Monday, November 10, 2008

Thankful For The Voice

I'm thankful for my singing voice.

Now, before you think I'm just pridefully boasting, let explain why I'm saying this.

I think there are a lot of people who have natural musical ability and that's why we have so many children who enjoy band and choir in school and love listening to music. It's why we so enjoy singing together at church. It's why communities support orchestras, musical theater, music festivals. Far more people than not love music.

Then, there is the next category up, which I think gets into the nature/nurture debate. These are the many people who love music, have natural ability, and get good at actually producing it in some way. They receive encouragement from their families, take lessons, hear positive feedback from their friends, and have the discipline to really work hard at their practicing. A lot more people could be in this category than there actually are, in my opinion. As a former music educator, it was always my goal to convince children and their families that most people have at least some ability, and, if it is nurtured, they can have a lot of enjoyment from it their whole life long. I wish every child could have the chance to learn to read music, play an instrument, and sing as well as their voice will allow.

But, having been fortunate enough to have been born into a family that gave much encouragement like this, I got to have one more little thing. You see, in our family each generation seems to produce a person or two with The Voice. My great-grandmother was locally famous for her beautiful voice, the sort of voice that was wanted at weddings, funerals, and public events. My grandmother was the same way. I remember her singing solos in church and around town, and, though she was probably past her prime by the time I heard her, she was good! Then, when the DNA scrambled and created little ol' me, I got The Voice, too. And then it manifested itself in my oldest son.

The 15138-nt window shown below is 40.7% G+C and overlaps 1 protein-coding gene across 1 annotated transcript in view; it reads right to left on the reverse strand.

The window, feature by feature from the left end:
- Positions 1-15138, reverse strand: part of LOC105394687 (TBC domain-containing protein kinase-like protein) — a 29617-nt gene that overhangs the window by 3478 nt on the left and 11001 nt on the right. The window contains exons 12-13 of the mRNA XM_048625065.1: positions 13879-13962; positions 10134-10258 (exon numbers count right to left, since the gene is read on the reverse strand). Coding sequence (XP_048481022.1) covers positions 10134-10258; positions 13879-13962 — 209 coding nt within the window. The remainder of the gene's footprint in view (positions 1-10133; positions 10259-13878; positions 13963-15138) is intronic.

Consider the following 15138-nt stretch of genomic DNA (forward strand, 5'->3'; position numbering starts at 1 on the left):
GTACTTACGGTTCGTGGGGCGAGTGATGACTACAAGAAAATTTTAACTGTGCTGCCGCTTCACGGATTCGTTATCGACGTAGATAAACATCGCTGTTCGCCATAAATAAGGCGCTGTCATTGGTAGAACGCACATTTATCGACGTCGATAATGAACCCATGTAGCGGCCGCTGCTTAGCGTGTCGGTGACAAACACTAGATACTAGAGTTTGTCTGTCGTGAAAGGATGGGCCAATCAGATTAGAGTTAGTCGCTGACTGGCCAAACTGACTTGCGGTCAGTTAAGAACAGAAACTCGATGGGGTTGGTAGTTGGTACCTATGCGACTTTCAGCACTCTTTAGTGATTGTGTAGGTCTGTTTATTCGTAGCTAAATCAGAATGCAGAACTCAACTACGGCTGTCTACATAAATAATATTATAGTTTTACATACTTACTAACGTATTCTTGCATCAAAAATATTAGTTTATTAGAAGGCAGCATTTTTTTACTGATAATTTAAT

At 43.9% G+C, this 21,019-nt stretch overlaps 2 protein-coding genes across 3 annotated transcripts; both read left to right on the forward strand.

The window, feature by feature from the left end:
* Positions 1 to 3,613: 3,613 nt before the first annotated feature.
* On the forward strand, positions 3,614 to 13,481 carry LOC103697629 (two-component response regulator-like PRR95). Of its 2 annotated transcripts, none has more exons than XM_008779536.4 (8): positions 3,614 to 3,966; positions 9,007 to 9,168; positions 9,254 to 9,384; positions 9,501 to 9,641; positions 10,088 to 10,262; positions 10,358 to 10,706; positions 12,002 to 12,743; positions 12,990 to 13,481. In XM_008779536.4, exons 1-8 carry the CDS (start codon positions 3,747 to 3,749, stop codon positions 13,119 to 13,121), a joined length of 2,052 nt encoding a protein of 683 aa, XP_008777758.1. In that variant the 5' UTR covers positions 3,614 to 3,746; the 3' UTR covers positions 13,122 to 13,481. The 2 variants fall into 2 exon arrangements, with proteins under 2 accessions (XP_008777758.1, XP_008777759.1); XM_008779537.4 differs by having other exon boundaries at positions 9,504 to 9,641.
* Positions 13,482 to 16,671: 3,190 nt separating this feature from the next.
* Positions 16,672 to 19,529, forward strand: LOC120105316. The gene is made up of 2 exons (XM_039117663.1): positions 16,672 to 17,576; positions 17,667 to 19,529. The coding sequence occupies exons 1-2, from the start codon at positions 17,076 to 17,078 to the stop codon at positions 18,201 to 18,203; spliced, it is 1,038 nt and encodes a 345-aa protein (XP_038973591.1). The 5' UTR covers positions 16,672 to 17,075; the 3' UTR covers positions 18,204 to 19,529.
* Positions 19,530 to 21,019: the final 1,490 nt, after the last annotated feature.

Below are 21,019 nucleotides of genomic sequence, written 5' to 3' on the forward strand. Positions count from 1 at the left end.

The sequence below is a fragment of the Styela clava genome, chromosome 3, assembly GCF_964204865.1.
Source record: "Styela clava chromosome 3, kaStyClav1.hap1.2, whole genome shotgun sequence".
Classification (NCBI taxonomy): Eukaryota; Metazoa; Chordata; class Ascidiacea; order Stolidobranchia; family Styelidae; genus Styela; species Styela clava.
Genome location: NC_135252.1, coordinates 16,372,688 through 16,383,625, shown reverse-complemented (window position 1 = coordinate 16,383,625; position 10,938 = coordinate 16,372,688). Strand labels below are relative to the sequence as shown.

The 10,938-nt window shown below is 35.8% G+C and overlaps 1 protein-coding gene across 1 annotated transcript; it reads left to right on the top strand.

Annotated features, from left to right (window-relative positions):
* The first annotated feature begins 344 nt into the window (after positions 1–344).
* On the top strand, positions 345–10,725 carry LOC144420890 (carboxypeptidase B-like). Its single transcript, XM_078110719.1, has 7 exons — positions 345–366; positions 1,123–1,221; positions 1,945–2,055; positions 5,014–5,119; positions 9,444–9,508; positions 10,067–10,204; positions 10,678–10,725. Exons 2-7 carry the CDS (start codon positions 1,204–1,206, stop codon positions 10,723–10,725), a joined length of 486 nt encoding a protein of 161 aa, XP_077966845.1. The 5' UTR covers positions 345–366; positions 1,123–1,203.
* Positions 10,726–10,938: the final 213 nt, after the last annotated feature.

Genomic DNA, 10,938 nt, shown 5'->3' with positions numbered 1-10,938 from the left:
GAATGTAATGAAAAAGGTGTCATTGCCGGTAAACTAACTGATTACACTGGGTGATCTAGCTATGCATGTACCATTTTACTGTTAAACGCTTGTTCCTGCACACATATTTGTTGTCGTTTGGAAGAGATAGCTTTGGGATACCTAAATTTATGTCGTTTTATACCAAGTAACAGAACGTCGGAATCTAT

It's a big, rich, rangy voice. And we didn't do a thing to deserve it. It was installed with our larynx in the womb. Having it doesn't make us better than anyone else. We could squander it by not using it, or ruin it by smoking, or look down on it because it's "more opera than pop". We could cave to performance anxiety and never wind up sharing it. We could get big-headed about it and forget that it is a gift.

I feel that it was given to me to worship with, like the crown I will get to throw down at the feet of Jesus when I get to heaven. It makes me happy to the core of my being every time I get to do that.

So, I'm thankful that I have something I didn't deserve at all, but can use in the most satisfying way.

I'm thankful for The Voice.

The November 30 Day Thanksgiving Challenge

3 comments:

CindyW said...

Sigh. It reminds me of my mother.

My mother has a beautiful voice and has always been very proud of that. I on the other hand isn't so lucky.

I was always shy as a child when it came to displaying "The Voice". My mother was immensely disappointed with my voice and let it shown.

When we casually chatted about it a few years ago, she was astonished to realize the power of her approval/disapproval over a child who was not entirely confident with her voice.

I suppose we are all "gifted" in different ways. Still I think nurturing the less than perfect gift (e.g., voice) may not make a star, but it will certain bring a life time of joy.

That is something I am trying to do with my children.

Joyce said...

Oh, Cindy, that's too bad she accidentally communicated that to you. My kids are all musical, but it expressed itself in different ways, and we just let them run with that. Some how I was fortunate that in my family it was just seen as a trait like height or being good at math or something, just part of the mix of who we were, but not anything you could brag about. Maybe I should be thankful about that, as well.

Rose said...

Yes, be thankful! I've always wished I had a beautiful voice. But I am thankful for other traits that God gave me.